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any warm-blooded egg-laying vertebrate of the class Aves, characterized by a body covering of feathers and forelimbs modified as wings. Birds vary in size between the ostrich and the humming bird related adjectives avian ornithic
(informal) a person (usually preceded by a qualifying adjective, as in the phrases rare bird, odd bird, clever bird)
(slang, mainly Brit) a girl or young woman, esp one’s girlfriend
(slang) prison or a term in prison (esp in the phrase do bird; shortened from birdlime, rhyming slang for time)
a bird in the hand, something definite or certain
(informal) the bird has flown, the person in question has fled or escaped
(euphemistic or jocular) the birds and the bees, sex and sexual reproduction
birds of a feather, people with the same characteristics, ideas, interests, etc
(informal) get the bird
to be fired or dismissed
(esp of a public performer) to be hissed at, booed, or derided
(informal) give someone the bird, to tell someone rudely to depart; scoff at; hiss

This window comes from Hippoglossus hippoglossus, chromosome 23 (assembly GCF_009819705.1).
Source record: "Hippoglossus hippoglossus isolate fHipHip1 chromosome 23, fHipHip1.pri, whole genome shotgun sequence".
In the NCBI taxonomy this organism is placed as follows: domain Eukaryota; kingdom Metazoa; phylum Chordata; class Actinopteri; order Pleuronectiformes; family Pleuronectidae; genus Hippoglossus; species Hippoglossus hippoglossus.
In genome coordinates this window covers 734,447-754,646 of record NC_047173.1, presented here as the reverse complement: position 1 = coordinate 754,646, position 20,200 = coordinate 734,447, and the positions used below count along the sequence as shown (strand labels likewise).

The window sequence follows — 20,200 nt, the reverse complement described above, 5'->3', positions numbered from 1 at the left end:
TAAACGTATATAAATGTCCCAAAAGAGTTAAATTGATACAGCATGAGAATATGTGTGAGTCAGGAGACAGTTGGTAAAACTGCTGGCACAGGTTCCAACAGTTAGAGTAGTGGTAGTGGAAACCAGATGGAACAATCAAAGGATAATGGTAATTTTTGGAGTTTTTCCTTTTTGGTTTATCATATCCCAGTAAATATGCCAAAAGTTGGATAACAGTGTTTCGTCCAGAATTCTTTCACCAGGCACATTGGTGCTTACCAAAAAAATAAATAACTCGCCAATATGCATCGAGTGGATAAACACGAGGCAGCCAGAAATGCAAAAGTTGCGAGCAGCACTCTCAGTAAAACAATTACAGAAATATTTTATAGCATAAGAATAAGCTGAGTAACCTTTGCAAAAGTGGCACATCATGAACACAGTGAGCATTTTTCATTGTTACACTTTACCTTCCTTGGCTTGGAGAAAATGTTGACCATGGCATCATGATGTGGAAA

kill two birds with one stone, to accomplish two things with one action
like a bird, without resistance or difficulty
a little bird, a (supposedly) unknown informant: a little bird told me it was your birthday
(informal) for the birds, strictly for the birds, deserving of disdain or contempt; not important
nickname of (Charlie) Parker
Middle English, in which bird referred to various young animals and even human beings, may have preserved the original meaning of this word. Despite its early attestation, bridd is not necessarily the oldest form of bird. It is usually assumed that -ir- from -ri- arose by metathesis, but here, too, the Middle English form may go back to an ancient period. [Liberman]